display or through an external printer.
Upgrade kits, consisting of a replacement keyboard
and a set of EPROMs, were available for other languages such as Arabic.
An example of the latter is shown in the full-colour brochure .
The unit is turned on with the green button at the top left of the keyboard,
as shown in this image:
After switching the unit on with the large green switch at the top left
of the keyboard, the mode of operation can be selected with the top row
of keys on the keyboard. Most of these keys have two functions: the
character that is printed on the key-top, and the function (MODE)
that is printed above the key. Below is a close-up of the top row.
Click for a larger view.
The main unit of the desktop station is identical to that of the
desktop version, except for the colour of its body.
It is basically a small computer in a single case, consisting of a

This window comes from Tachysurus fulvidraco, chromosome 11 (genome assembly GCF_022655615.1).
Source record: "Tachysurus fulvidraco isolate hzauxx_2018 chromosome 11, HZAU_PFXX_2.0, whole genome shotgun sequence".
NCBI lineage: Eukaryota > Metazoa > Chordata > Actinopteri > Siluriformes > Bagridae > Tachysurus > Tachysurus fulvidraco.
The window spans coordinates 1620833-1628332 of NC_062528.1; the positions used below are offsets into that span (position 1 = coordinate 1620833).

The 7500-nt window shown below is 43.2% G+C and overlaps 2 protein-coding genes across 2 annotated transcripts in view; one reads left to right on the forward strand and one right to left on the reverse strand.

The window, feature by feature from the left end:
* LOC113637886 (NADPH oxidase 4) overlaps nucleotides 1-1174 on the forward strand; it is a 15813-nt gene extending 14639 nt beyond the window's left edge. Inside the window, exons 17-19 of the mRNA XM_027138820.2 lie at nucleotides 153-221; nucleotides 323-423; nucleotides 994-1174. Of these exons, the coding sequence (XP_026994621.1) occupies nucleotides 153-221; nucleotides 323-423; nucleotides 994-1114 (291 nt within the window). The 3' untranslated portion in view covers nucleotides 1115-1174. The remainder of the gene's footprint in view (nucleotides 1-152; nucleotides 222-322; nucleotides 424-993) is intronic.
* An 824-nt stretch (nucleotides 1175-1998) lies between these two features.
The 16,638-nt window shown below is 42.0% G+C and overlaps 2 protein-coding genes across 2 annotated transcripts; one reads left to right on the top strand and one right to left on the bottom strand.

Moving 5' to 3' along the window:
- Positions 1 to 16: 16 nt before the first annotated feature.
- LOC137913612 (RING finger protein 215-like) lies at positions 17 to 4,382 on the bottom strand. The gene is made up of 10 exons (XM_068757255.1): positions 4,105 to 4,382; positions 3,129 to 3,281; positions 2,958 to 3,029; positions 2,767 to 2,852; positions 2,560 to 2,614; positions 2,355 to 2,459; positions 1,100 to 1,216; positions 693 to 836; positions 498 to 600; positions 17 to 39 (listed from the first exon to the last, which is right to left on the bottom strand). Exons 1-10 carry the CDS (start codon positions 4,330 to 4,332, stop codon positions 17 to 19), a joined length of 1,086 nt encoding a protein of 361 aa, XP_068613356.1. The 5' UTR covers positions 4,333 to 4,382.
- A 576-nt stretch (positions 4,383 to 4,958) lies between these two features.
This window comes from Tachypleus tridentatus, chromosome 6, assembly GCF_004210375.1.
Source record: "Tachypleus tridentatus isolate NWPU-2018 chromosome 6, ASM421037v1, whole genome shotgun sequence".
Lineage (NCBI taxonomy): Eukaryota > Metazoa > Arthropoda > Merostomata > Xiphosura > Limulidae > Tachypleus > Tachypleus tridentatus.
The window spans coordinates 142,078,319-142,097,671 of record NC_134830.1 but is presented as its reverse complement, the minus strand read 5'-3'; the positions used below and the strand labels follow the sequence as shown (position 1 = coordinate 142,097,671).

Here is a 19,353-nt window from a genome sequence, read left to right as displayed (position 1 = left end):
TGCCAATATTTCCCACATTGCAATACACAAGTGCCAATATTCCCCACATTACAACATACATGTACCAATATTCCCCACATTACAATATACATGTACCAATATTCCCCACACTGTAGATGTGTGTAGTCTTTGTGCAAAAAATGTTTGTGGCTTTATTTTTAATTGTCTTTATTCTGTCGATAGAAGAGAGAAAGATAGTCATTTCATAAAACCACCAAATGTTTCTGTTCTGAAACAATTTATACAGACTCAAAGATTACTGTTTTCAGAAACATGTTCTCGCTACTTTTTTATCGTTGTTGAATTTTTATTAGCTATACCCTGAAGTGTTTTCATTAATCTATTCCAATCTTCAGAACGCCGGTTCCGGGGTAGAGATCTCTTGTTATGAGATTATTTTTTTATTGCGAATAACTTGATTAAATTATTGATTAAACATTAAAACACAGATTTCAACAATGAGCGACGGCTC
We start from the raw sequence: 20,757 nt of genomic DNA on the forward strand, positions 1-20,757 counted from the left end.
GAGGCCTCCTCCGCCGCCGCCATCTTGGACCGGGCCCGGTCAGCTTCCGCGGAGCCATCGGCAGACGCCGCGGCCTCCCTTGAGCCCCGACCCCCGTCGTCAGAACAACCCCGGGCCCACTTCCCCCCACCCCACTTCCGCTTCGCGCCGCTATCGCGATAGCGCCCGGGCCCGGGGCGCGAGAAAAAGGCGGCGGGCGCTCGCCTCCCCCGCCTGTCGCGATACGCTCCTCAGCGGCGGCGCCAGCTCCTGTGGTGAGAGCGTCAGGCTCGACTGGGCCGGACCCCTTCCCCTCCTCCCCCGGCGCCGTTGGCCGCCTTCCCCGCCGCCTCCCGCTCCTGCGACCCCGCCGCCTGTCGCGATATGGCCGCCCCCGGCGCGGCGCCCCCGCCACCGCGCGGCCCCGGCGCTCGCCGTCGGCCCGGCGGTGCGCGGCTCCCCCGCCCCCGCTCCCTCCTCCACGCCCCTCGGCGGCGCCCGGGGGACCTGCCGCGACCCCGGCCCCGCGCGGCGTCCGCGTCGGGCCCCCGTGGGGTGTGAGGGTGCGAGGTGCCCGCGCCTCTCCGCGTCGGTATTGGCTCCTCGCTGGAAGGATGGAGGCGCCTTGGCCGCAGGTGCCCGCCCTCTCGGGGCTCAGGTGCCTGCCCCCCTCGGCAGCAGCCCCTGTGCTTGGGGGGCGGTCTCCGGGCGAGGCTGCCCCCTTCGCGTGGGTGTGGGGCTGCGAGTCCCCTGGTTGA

motherboard, a keyboard, a plasma display, a slot for the secundary key,
and a built-in Power Supply Unit (PSU).
The image on the right show a GC 805 main unit it is typical bright
yellow colour. It was also available in a neutral grey tone.
The unit has a fixed power cable that connects directly to the mains.
At the left side is a large 50-pin D-type socket for the connection
of a peripheral, such as the small thermal printer shown on this page.
The main unit is designed to fit nicely inside a standard Samsonite
briefcase of the late 1970s, together with one peripheral. In our case
the space on the left is taken by the printer, but it was also
possible to use an acoustic modem.
The full range of available options is shown below.
At the rear of the main unit is a large connector
that can be
used to connect to an external page printer and/or a papertape reader/puncher.
This connector is intended for the desktop version and
is not used here.
The image on the right shows the main unit in operation.
After switching the unit on, the unit performs a selftest and shows
that the primary key has not been stored.
At present we have no further information about the operation of the